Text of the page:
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Biographical entry Ward, Michael Phelps (1925 - 2005)

CBE 1983, MRCS 1949; FRCS 1955; BA Cambridge 1946; MB BChir 1949; MA 1961; MD 1968; LRCP 1949; FRGS 1964.

Born
26 March 1925
London, UK
Died
7 October 2005
Occupation
General surgeon and Mountaineer

Details

Mike Ward, a pioneering climber and expert on altitude medicine and physiology, and a member of the 1953 expedition team which made the first ascent of Everest, was a consultant surgeon in London’s East End. He was born in London on 26 March 1925, the son of Wilfred Arthur Ward, a civil servant in Malaya, and Norah Anne Phelps, a former nurse. He was educated at Marlborough, where his housemaster was a veteran of two Everest expeditions, and went on to win the Ironmonger’s Company exhibition to read medicine at Peterhouse, Cambridge. There he climbed with the university club in France and sustained a fractured skull.

He completed his clinical training at the London Hospital and, after house jobs, did his National Service in the RAMC, during which time he was able to study aerial photographs taken by the RAF of the south face of Mount Everest and plan a new route to the summit through the treacherous ice cliffs of the Khumbu glacier. He took his ideas to the Himalayan committee of the Alpine Club and the Royal Geographical Society, who backed his scheme, and so launched the 1951 expedition, which paved the way for the successful 1953 ascent.

After the Everest expedition, Ward joined in the ensuing lecture tour, but did not care for its razzmatazz, and returned to train as a surgeon, as a registrar at the London, passed the FRCS, experienced the misery of thoracic surgery under Vernon Thompson, and the exhilaration of Hal Morton’s exchange residency at the Royal Victoria Hospital, Montreal, and was finally appointed consultant surgeon to two East London hospitals, Poplar and St Andrew’s, Bow. There he gave a first rate service to his poor patients, eschewed private practice, and carried on a mostly successful campaign against the administrators who got in the way of his work.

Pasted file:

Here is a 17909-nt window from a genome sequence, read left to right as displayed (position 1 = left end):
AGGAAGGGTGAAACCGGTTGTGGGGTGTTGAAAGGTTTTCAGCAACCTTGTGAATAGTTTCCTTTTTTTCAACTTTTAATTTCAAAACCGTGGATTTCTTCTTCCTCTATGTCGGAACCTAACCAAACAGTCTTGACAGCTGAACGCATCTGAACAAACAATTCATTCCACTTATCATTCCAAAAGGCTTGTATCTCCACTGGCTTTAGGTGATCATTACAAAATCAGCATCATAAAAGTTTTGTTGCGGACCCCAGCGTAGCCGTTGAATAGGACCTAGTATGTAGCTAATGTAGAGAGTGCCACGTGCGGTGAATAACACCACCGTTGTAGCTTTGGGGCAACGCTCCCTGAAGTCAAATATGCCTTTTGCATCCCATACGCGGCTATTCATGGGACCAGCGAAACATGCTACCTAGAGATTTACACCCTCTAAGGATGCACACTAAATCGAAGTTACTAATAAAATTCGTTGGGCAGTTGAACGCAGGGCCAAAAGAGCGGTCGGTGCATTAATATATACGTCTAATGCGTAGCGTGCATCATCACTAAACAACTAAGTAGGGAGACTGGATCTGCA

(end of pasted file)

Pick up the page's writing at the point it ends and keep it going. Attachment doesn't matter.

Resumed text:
Whenever he could he went off to take part in mountaineering expeditions in the Himalayas and Pamirs, carried out important research into high altitude physiology, and wrote many papers and the classic textbook High altitude medicine and physiology (London, Chapman and Hall Medical, 1989), which ran to three editions. For this work he was widely honoured, receiving the Cuthbert Peek award and the Founder’s gold medal of the Royal Geographical Society, and the Cullum medal of the American Geographical Society. He was president of the Cambridge Alpine Club, vice-president of the Alpine Club and master of the Worshipful Society of Apothecaries.

Superbly fit and lean, Mike Ward was not always easy to get to know: seemingly aloof, if not sardonic, he was always gentle and kind to his patients, continuing as his own locum after he retired.

He married Felicity Jane Ewbank in 1957, by whom he had one son, Mark William. In 2002 he suffered a dislocation of the neck in a collision, which was successfully operated upon. Then, to much surprise, this superb athlete was found to have a cardiac valvular defect. He died as the result of an aortic aneurysm on 7 October 2005.

Sources used to compile this entry: [The Times 17 October 2005; The Guardian 27 October 2005; BMJ 2005 331 1206].

The Royal College of Surgeons of England